It’s interesting taking a photo that you are proud of; it’s a feeling of success that I believe you can never quite replicate in anything else. An extreme feeling of euphoria comes along with capturing a small moment in time that can never be captured in exactly the same settings as you have at the moment you choose to close the shutter. This feeling was ultimately what I set out to achieve this semester when I started my photography class. I wanted to feel that euphoric happiness and to start to produce images that I was proud enough to show to others, as I had never truly done that before.
If you had asked me at the beginning of the semester which project seemed least exciting, I might have told you the “Shutter Drag with Flash” project sounded like it would be exactly that; a drag. Cause what in the heck is shutter drag? And my gosh those flashes are real pains to try and work you know? Or so I thought. I’ll tell you right now though; I was one hundred and ten percent wrong. This photo became my first “successful” photo in my eyes. This project gave me my first image that I am proud enough to show the world with a big smile on my face.
I played around with light painting my first semester in photography at NAU so it was not completely unfamiliar but after learning just how much more I could do with it from Professor Horn I knew I had to take it one step further. After doing the tutorials of stopping motion with flash in class I knew that in order to make my life easier I was going to need two people to help with this project. One would be my “flasher” or the person hitting the pilot light on my flash and the other lucky soul would get to play model for me. With all the lights and shadows that play a part in light painting, I knew I wanted to use the shadows to dramatize my shot. I thought I had a general idea of what I wanted to do for this project and, after finding my two helpers, I was very excited to get started.
I chose a studio setting because I needed a controlled environment since I am by no means a pro at light painting. I had shot a few times in the studio before and found that I really love having so many lights at my disposal and the rolling, clean (sort-of) backgrounds. I also thought that I might need some of these lights to help me capture the shadow play even though I captured this in complete darkness.
My initial idea was to have my model skateboard across the room holding a flashlight and my flasher friend to stop him once or twice as he went. But, as you can see there is no skateboard in my photo. Why? The idea was a complete disaster. The board would not show up, my model was blurry every time, and my shutter was too slow for the amount of time it took him to skate across the frame.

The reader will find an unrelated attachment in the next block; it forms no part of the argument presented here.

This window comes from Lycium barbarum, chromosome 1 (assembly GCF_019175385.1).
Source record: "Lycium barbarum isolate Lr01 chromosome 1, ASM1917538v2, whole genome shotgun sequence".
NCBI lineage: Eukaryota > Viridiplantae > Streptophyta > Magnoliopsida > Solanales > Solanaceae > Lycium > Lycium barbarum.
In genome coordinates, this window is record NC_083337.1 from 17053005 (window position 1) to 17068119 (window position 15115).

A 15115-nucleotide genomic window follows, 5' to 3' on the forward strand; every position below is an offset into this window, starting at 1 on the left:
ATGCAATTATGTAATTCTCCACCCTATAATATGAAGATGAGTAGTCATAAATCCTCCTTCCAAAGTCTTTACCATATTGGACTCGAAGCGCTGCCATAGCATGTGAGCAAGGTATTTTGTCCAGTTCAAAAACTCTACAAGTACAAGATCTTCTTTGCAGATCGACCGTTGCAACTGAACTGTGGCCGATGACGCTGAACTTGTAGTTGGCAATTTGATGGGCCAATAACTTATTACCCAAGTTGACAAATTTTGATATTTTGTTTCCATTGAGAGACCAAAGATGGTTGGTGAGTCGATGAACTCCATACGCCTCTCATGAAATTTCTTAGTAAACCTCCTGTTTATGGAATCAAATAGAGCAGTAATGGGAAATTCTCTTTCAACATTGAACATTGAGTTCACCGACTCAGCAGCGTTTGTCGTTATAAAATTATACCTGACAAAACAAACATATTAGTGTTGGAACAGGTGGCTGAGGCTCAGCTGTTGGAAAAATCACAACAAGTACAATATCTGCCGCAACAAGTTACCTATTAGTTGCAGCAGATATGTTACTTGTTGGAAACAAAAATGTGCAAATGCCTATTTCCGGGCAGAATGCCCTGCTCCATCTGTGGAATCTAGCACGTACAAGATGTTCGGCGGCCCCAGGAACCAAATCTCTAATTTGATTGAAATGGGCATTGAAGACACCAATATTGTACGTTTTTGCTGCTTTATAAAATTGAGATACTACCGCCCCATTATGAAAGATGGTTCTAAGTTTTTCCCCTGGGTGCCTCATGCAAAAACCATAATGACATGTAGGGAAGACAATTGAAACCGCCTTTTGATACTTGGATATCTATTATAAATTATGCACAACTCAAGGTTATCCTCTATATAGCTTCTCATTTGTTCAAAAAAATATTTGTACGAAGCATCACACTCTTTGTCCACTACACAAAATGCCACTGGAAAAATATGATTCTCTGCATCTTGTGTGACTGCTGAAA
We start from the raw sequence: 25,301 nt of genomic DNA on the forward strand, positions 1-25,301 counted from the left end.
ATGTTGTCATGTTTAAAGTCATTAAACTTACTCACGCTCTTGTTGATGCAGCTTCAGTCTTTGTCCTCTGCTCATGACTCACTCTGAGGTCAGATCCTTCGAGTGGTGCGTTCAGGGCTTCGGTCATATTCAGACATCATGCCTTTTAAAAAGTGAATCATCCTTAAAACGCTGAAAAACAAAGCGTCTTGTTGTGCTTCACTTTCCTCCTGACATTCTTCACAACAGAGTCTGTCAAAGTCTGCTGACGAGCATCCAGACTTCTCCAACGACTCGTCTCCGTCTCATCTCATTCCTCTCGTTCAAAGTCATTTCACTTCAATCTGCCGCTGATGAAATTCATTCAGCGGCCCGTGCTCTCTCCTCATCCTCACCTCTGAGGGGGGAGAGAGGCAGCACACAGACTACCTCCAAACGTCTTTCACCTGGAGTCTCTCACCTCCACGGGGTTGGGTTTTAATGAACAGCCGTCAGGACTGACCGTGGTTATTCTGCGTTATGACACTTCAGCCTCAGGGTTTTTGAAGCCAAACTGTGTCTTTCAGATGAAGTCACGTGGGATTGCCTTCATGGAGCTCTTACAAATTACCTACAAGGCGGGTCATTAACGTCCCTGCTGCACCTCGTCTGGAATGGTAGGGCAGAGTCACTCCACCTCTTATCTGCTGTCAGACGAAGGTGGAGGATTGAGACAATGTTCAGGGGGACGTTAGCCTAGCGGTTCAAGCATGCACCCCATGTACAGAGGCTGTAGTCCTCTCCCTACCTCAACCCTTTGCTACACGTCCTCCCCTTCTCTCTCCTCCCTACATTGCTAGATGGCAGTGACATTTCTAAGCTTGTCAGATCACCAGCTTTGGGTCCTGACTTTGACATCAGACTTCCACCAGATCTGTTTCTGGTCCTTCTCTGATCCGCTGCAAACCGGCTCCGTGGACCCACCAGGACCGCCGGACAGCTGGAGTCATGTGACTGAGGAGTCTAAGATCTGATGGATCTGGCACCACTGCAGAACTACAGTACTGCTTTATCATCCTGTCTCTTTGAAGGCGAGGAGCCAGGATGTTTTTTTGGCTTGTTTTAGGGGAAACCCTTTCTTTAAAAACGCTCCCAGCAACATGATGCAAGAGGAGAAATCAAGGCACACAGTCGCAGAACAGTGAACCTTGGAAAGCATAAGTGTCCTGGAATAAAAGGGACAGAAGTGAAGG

With some adjustments I ended up at an 8 second shutter speed with my ISO set to 100 and my f-stop set to 22. My lens was pretty zoomed out, I found that 35 mm gave me a wide enough shot to get a few catches of my friend as he went across and still not catch the extra lights and distractions on the side of the frame. Getting rid of the skateboard gave my “flasher” friend more times to be able to catch my model in the frame. Adding a second flashlight gave some dimension to my photo and added a little more excitement. It was finally working out!
So, with these things in mind, we played around with doing different patterns with the lights and getting the timing down just right. At the end of the night, I had 9 images that I was utterly in love with and extremely proud of. This image is my favorite of the nine because of the shadow play and the clarity my model appeared with not once, but twice. The image you see above was very fun to create and this remains my favorite assignment to this day.
About the Photographer:
My name is Taylor Slevin. I am a biology major at NAU earning a minor in photography, chemistry, and environmental studies. I have only just begun to dip into the pool of photography and learn where it can take me but I try to stay open to all techniques and processes. This semester I have been working mostly to improve my portraiture. I tend to go for dramatic lighting in my shots, something I have learned this semester that has helped me further myself. Ultimately, my goal in photography is my own happiness and becoming proud of my own work.
To read more about the Northern Arizona University “Behind the Image: Guest Blogger” project on our blog, please read the introduction at youcansleepwhenyouredead.com/wordpress/4th-annual-northern-arizona-university-behind-the-image-guest-blogger-project. Please take a minute to leave your thoughts and constructive comments in the Comment section below – Taylor would love to hear from you!